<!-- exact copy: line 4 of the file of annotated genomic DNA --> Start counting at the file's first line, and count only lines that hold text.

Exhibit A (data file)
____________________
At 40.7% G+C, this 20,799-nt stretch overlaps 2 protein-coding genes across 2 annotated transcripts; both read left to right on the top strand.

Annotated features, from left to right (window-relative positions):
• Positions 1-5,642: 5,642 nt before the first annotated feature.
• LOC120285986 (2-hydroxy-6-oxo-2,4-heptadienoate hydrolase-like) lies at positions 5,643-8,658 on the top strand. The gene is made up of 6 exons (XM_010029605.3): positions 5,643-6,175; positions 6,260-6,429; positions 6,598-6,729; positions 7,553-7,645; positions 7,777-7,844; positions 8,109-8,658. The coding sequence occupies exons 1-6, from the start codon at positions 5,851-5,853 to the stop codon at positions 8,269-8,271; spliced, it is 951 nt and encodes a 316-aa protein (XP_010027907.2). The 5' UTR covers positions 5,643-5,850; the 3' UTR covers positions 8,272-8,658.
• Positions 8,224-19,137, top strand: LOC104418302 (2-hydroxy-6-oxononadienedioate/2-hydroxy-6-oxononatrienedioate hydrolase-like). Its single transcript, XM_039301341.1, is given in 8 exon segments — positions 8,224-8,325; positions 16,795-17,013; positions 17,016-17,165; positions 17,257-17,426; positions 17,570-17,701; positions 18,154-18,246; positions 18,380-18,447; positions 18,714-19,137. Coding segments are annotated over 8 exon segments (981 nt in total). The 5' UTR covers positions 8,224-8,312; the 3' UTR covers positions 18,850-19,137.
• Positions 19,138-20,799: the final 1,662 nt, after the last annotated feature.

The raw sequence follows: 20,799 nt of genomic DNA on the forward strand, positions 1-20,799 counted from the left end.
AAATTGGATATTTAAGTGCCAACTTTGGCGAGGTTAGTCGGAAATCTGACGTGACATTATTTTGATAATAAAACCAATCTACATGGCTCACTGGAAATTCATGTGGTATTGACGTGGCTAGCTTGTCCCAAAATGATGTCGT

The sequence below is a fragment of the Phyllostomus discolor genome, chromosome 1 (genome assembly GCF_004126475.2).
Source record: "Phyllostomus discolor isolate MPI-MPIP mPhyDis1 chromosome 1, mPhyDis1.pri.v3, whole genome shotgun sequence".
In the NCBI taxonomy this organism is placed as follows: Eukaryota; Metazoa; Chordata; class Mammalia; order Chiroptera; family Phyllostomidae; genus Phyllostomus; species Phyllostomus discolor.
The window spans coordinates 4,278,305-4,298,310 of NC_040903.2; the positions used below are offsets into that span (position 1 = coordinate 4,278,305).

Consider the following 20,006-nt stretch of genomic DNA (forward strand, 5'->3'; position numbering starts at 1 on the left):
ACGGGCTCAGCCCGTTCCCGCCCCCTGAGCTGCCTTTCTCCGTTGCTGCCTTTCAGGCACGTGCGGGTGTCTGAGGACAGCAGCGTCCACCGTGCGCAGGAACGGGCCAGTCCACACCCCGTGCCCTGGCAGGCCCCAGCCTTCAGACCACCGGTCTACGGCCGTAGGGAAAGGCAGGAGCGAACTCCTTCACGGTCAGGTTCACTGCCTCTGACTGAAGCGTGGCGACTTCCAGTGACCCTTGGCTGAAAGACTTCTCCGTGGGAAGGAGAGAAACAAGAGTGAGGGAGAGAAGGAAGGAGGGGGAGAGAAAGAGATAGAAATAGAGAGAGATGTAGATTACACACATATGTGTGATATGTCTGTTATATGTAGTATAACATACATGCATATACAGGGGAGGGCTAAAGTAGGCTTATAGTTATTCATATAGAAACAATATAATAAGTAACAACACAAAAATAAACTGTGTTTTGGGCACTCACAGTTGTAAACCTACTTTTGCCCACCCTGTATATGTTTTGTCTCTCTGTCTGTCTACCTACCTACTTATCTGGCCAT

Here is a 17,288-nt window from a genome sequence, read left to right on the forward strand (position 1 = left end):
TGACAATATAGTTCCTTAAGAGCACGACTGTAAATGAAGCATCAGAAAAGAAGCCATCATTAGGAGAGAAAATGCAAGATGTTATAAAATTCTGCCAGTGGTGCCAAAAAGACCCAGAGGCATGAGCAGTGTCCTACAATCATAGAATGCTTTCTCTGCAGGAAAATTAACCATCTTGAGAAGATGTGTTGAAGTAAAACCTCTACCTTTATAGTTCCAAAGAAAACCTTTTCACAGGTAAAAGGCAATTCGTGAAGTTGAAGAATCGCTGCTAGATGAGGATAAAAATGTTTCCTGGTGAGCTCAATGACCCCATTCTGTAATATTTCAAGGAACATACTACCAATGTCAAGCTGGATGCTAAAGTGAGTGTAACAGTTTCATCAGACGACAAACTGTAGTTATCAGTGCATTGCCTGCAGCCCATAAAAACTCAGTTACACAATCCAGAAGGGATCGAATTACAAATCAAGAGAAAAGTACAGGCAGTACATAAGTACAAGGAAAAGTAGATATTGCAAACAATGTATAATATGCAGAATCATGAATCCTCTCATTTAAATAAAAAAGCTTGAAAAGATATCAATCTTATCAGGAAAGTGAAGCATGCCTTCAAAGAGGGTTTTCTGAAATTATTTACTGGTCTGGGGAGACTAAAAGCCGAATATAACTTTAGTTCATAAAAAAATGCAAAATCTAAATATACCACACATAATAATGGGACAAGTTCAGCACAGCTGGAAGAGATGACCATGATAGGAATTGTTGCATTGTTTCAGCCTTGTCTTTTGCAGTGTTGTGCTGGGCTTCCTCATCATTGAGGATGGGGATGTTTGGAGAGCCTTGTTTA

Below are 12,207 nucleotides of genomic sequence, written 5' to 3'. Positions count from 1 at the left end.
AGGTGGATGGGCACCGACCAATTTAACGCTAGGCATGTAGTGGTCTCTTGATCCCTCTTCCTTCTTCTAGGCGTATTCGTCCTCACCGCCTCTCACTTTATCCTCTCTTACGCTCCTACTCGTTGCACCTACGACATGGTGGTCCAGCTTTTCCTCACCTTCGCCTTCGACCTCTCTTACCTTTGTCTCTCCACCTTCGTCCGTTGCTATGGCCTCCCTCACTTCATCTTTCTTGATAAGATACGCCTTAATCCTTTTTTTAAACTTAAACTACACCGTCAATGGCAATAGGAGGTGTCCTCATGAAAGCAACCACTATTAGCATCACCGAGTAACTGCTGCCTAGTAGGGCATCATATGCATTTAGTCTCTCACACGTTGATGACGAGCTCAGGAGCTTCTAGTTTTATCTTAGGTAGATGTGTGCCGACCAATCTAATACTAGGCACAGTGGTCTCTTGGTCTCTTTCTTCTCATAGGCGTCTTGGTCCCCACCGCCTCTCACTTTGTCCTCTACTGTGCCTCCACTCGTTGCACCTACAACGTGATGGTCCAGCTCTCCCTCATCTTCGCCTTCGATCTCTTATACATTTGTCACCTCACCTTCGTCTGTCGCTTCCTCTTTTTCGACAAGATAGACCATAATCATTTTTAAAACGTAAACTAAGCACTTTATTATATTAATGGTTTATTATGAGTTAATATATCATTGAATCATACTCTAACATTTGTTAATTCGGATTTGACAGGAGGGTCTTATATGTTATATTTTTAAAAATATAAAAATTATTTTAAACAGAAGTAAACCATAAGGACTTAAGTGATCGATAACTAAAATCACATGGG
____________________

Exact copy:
• LOC120285986 (2-hydroxy-6-oxo-2,4-heptadienoate hydrolase-like) lies at positions 5,643-8,658 on the top strand. The gene is made up of 6 exons (XM_010029605.3): positions 5,643-6,175; positions 6,260-6,429; positions 6,598-6,729; positions 7,553-7,645; positions 7,777-7,844; positions 8,109-8,658. The coding sequence occupies exons 1-6, from the start codon at positions 5,851-5,853 to the stop codon at positions 8,269-8,271; spliced, it is 951 nt and encodes a 316-aa protein (XP_010027907.2). The 5' UTR covers positions 5,643-5,850; the 3' UTR covers positions 8,272-8,658.